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Infinite Ellipse and Head With Open Fontanel

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Album Review

When a band is as willfully eclectic as Make a Rising — all the way down to an album title as difficult to remember as it is meaningless — it would be foolish to expect anything consistent in quality or style on its second album. The only thing predictable about Infinite Ellipse and Head with Open Fontanel is that sprawling eclecticism, as well as, less attractively, a concurrent lack of accessibility. You get quasi-classical choral vocals; twisted progressive rock somewhat along the lines of some of Frank Zappa's stuff; meditative, moody impressionistic piano that glides into a chamber-like piece; and bursts of noise percussion. And, more than anything else, you get lots of traces of the Beach Boys at their freakiest. It's not enough to say that this is influenced by SMiLE; the mixture of complex Beach Boys-like harmonies, bittersweet melodies, piano-dominated balladry, unusual mini-orchestral arrangements, and intrusions of odd miscellaneous noises is enough to make one suspect that one or more of the musicians have not only studied SMiLE, but also its many bootlegged outtakes. It's also enough to make one wish, if only in theory, that perhaps they might do a whole album along these lines, instead of changing course with some regularity. That's obviously not Make a Rising's bag, however. You've got to take it all in, no matter what your taste, which makes it more original than a mere SMiLE-like facsimile, but also less listenable from start to finish.

Customer Reviews

EXCELLENT

EXCELLENT. The album begins (Sneffels Yokul), like their debut, with harmonic a capella, then breaking off into an amusing rhythm (amusing rhythms can be found all throughout the album, some really great percussion here) accompanied with an organic, colorful bass melody. It keeps at a nice pace and then suddenly pulls out the butcher's knife to show off the band's more aggressive tendencies. As quickly and as chillingly as the crescendo arrived, it disappears into the former world-music-esque visage... and then that disappears as well and introduces a solo piano (not solo-ING, just alone) playing one of the many hair-raising bittersweet melodies from this extraordinarily SYMBOLIC album (pun intended--as the album title is really only two symbols). From there, All One or None continues with haunting piano and a mixture of falsetto and baritone singing. The song is divided mostly in two sections, the first that I already mentioned, and then changing again adding melodic percussion along with the final words that really got to me: "All my friends are here--they shouldn't move away," providing some daunting, dramatic irony. This is a slower, shorter ditty with a lasting impression on the album, especially with it's placement right after the upbeat and angry Snuffels Yokul. Peaceful Paths begins thereafter with more of that disturbing lonely piano and tears open into an overwhelming, BIG-sounding chamber arrangement. After flirting with some pop-influence of repeating, "Peaceful paths don't lead astray," it returns to chamber slowly building up and down through whooshes of rapid drumming and beautiful violin. Then as the chamber-music character walks, he falls into a cleverly-built trap!--a nightmarish and dissonant climax, falling back to a soft death including what I think is an accordion to end the violent and deadly rollercoaster. The penultimate song on the album is the epic and wandering How's 'Bout a Love Supreme, which introduces itself calmly with piano and vocals. Within the next minute, the song evaporates in an ambient solution of animal noises, drones, echoes, and percussion, seemingly never to take its former state again. But it does for a short while. After this short lapse of harmony, jarring dissonance erupts out of the song's previous calm confines and soon resembles the soundtrack of some insane movie. Somewhat of a distraught and depressing happiness (similar to the crescendos of Peaceful Paths and Bradford Big Boatride). Woodsong Part Two comes afterward, following suit to Woodsong Part One's quirky, classical method. Trumpet succeeds and the album closes. Somewhat. Not really. You'll see. Anyways, like I said, this is an amazing, amazing, amazing, amazing album. It's a beautiful patchwork of different sounds and textures. More energy than their debut, and many gentle and soft points in the album that give me goosebumps. You'll find tons of amazing orchestration including an array of many, many instruments. Highly recommended. What do I know? What do I know? Nothing. Nothing.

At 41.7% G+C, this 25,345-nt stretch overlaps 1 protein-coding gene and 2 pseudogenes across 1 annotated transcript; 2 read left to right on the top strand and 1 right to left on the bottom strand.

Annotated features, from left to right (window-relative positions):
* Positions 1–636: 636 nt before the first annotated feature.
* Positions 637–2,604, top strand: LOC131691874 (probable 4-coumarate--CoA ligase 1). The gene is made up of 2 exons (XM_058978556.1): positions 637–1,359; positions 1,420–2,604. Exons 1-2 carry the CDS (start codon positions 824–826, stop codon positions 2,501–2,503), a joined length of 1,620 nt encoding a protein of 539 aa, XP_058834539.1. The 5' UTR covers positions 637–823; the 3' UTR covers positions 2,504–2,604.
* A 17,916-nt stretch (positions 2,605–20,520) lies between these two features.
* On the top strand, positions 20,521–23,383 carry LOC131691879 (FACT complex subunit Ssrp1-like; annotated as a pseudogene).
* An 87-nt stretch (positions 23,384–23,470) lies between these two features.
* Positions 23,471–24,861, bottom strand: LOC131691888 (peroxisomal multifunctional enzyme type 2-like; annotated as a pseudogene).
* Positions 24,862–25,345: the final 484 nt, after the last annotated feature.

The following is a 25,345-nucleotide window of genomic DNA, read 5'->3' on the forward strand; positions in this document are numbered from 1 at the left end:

Work of genius.

This album takes its listeners far away from the reaches of average music. No, this is not an album for the listner just looking for the most catchy tune or the most addictive beat; this is an album for the listener looking for something different, something creative, and something original. This album is both raw and technical; it's both harmonious and chaotic. I recommend this album to anyone looking for thought provoking, out of the box music.

Biography

Formed: Philadelphia, PA

Genre: Rock

Years Active: '00s

Flying the flag of 70s avant rock into the twenty-first century, Philadelphia, Pennsylvania-based Make A Rising combined the influence of Henry Cow and Frank Zappa with the anything-goes ethic of post- Animal Collective indie rock. Formed by Justin Moyinhan (keyboards, accordion, vocals), Jesse Moynihan (guitar, violin, vocals), John Heron (percussion), Brandon Beaver (guitar, vocals), and John Pettit (bass, trumpet), they began stirring a tempestuous cauldron of sounds with the release of Battle...
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Infinite Ellipse and Head With Open Fontanel, Make A Rising
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